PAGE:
The chances are that 2020 was a lot less scary for people who’d anticipated the worst-case scenario and put together a proper risk register with contingency plans.

First, just to be clear – what is a risk register? Put simply, it’s a document that records an organisation’s collective thinking on:

  • events that might interrupt business – fire, hacking, zombie attack
  • who in the business ‘owns’ each risk
  • who will need to do what, when, if they come to pass
  • and what can be done to make those events less likely to happen.

Usually, the risk register is handled by a finance director or business manager, although it’s something we can help small creative businesses with as well because, let’s be honest, most people resent having to keep it up.

For most people, it’s just another bit of paperwork to worry about, often requiring long, difficult meetings to get straight. It can be easy to become complacent with risk registers, going through the motions to prepare for common risks while leaving the business open to unforeseen disasters.

It can also be pretty miserable subject matter. For example, about 20 years ago, lots of British firms found themselves having to reflect on what they’d do if their building came under attack by gun-wielding terrorists.

Increasingly, we’re going to have to focus on climate change, water supply, extreme weather conditions, cybercrime and other 21st century issues.

And let’s not talk about the possibility of another pandemic, shall we?

Risk registers are about “what if…?”

It’s not all high drama and global crises.

For most businesses, the risks are likely to be things like a specialist member of staff leaving, the card payment facility failing or a health and safety inspection shutting down production for a fortnight.

Here’s how one of those might look in a simple risk register document:

RiskMitigationContingencies
Lead designer leaves
  • Gauge employee satisfaction in regular one-to-one meetings.
  • Proactively offer pay rises and career development opportunities, where possible.
  • Have job description and recruitment advertisement copy on standby.
  • Ensure lead designer has documented key business processes.
  • Temporarily promote deputy lead designer
  • Co-owner to come out of partial retirement.
  • Place recruitment ads immediately.

Notes on the jargon there: mitigation is what you can do to head off the problem, making it less likely to happen; contingencies are what you can do after it’s happened to reduce the damage. In this case, it’s about how you can prevent the lead designer leaving on the one hand, and what you can do to keep things moving if the steps you’ve taken don’t work.

You can see even in that quick example how taking time to reflect can flush out things that might not obviously spring to mind. And, in a way, the process is quite reassuring. It certainly beats running around in a panic on the day it happens.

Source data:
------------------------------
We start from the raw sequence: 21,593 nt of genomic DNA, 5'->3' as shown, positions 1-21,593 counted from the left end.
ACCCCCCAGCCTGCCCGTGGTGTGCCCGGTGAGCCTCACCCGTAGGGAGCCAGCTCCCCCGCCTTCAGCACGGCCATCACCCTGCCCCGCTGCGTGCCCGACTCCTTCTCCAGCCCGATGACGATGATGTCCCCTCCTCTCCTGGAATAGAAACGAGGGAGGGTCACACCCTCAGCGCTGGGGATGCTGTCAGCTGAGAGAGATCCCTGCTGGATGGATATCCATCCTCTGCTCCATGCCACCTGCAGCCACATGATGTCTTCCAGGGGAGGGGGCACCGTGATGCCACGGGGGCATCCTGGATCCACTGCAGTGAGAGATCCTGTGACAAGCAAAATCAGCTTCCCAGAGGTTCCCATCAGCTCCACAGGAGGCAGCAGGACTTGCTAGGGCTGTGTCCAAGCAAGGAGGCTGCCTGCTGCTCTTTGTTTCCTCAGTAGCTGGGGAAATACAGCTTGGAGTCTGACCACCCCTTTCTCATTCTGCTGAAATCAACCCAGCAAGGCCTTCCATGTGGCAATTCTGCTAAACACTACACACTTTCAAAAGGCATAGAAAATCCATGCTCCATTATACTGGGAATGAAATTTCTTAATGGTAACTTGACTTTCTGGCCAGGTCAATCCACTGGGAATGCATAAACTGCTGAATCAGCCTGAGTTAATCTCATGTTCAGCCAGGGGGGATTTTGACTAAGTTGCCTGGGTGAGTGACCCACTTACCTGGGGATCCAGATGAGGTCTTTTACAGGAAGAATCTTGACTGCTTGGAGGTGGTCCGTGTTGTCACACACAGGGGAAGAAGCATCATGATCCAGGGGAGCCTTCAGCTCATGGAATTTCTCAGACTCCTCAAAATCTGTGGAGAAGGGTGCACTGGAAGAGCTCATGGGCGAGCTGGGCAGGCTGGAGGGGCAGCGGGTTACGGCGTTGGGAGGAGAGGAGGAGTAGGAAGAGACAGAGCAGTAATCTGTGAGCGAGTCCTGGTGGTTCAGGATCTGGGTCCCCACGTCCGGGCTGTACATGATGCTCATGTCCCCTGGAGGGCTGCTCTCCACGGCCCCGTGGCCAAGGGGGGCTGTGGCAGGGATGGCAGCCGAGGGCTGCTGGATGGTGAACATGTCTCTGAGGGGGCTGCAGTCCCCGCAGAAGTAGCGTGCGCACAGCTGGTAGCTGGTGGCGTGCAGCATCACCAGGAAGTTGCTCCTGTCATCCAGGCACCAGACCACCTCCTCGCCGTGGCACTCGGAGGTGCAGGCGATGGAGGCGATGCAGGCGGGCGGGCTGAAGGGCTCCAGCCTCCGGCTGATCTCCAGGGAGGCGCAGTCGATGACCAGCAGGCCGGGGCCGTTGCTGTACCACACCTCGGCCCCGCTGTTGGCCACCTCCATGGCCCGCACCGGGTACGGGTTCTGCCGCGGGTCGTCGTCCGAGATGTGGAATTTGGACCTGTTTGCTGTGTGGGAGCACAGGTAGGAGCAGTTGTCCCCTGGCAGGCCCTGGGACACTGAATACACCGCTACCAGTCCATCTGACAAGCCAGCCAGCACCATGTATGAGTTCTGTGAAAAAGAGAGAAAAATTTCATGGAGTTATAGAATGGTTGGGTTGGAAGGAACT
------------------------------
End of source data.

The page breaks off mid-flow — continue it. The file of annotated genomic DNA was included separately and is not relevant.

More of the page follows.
A full risk register would also include notes on who is responsible for each action. Ownership is an important part of risk register management because without it, it just ends up being “somebody ought to…” – but nobody does.

Impact vs. probability

Another thing to think about is grading each risk by (a) how bad it would be for your business and (b) how likely it is to happen. If it’s highly unlikely and wouldn’t be that big a problem, you can pay it less attention.

If the converse is true – it’s both extremely likely and would be absolutely catastrophic – that’s where you want to spend your time and energy on contingency planning.

Red-amber-green (RAG) ratings can work quite well here. Just resist the urge to mark everything red or you can easily be overwhelmed. Not what you need after a year of pandemic-related stress.

Just detailed enough

If your risk register is too large and unwieldy, it’s less likely to get used and updated. That’s one reason why – sorry! – you should aim to review it at least once a year, if not quarterly, and remove anything that’s expired.

For example, you might have wanted Brexit on your risk register in 2020, but probably won’t need it there in 2023. Political unrest and cybercrime show no signs of abating, though, and should continue to present serious risks.

Cybercriminals continue to target more small businesses, rather than individuals, with ransomware attacks. These can breach your systems and shut you down until you pay up. They might also lead to a leak of the private details of your clients, who could then find themselves vulnerable to fraud.

Think about that for a second – how would your clients react if the data you hold on them was stolen? You can be pretty sure trust levels would be damaged. And the slower you are to take action, because you haven’t prepared for it, the worse it would be.

There are plenty of risks out there for businesses. The key is to whittle those down and focus on the ones that could do the most potential damage to your business.

When to do a risk register

In terms of when you should do your risk register, I think an ideal time is either just before or during your budget process, or while you’re reviewing business  insurances. Many insurers like to see your risk register, so having it ready before you review your protection policies is a smart move.

It can also come in handy to have your risk register up to date if you’re planning on selling your creative company. While it might not answer all the questions a buyer has, it should indicate how seriously risks have been covered in the past. That can help show your business is well run.

And once you’ve completed your first risk register, it will hopefully become a habit that is built into your processes from then on. One thing’s for sure, it’s far easier to maintain a risk register than to put one together from scratch.

For more advice on how you can help your business grow in turbulent times, get in touch.